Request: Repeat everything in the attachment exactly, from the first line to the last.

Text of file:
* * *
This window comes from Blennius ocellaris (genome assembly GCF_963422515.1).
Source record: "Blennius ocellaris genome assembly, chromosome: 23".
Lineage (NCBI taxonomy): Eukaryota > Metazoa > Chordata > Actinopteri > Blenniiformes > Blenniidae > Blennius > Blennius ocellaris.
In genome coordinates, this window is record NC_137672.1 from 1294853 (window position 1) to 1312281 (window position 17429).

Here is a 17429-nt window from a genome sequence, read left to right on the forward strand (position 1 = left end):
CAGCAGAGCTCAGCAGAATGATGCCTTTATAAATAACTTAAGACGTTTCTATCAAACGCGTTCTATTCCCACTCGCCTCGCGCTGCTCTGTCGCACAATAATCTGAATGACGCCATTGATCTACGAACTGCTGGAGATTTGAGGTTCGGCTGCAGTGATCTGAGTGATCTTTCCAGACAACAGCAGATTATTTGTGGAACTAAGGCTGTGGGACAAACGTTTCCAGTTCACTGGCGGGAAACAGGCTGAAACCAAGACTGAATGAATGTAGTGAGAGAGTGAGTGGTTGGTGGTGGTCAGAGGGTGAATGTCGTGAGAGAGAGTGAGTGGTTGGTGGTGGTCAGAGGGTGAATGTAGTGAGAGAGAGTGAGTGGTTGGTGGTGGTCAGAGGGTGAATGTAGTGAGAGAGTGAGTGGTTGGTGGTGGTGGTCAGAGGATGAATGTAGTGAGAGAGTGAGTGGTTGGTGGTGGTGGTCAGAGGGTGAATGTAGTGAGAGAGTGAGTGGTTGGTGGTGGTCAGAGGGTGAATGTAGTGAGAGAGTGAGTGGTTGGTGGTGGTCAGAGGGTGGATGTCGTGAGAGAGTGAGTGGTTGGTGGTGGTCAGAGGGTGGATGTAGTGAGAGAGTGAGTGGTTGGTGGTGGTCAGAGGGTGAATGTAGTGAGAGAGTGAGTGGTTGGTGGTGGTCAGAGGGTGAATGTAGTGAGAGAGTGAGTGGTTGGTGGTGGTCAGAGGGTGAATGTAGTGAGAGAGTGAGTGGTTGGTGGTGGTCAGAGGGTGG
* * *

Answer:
This window comes from Blennius ocellaris (genome assembly GCF_963422515.1).
Source record: "Blennius ocellaris genome assembly, chromosome: 23".
Lineage (NCBI taxonomy): Eukaryota > Metazoa > Chordata > Actinopteri > Blenniiformes > Blenniidae > Blennius > Blennius ocellaris.
In genome coordinates, this window is record NC_137672.1 from 1294853 (window position 1) to 1312281 (window position 17429).

Here is a 17429-nt window from a genome sequence, read left to right on the forward strand (position 1 = left end):
CAGCAGAGCTCAGCAGAATGATGCCTTTATAAATAACTTAAGACGTTTCTATCAAACGCGTTCTATTCCCACTCGCCTCGCGCTGCTCTGTCGCACAATAATCTGAATGACGCCATTGATCTACGAACTGCTGGAGATTTGAGGTTCGGCTGCAGTGATCTGAGTGATCTTTCCAGACAACAGCAGATTATTTGTGGAACTAAGGCTGTGGGACAAACGTTTCCAGTTCACTGGCGGGAAACAGGCTGAAACCAAGACTGAATGAATGTAGTGAGAGAGTGAGTGGTTGGTGGTGGTCAGAGGGTGAATGTCGTGAGAGAGAGTGAGTGGTTGGTGGTGGTCAGAGGGTGAATGTAGTGAGAGAGAGTGAGTGGTTGGTGGTGGTCAGAGGGTGAATGTAGTGAGAGAGTGAGTGGTTGGTGGTGGTGGTCAGAGGATGAATGTAGTGAGAGAGTGAGTGGTTGGTGGTGGTGGTCAGAGGGTGAATGTAGTGAGAGAGTGAGTGGTTGGTGGTGGTCAGAGGGTGAATGTAGTGAGAGAGTGAGTGGTTGGTGGTGGTCAGAGGGTGGATGTCGTGAGAGAGTGAGTGGTTGGTGGTGGTCAGAGGGTGGATGTAGTGAGAGAGTGAGTGGTTGGTGGTGGTCAGAGGGTGAATGTAGTGAGAGAGTGAGTGGTTGGTGGTGGTCAGAGGGTGAATGTAGTGAGAGAGTGAGTGGTTGGTGGTGGTCAGAGGGTGAATGTAGTGAGAGAGTGAGTGGTTGGTGGTGGTCAGAGGGTGG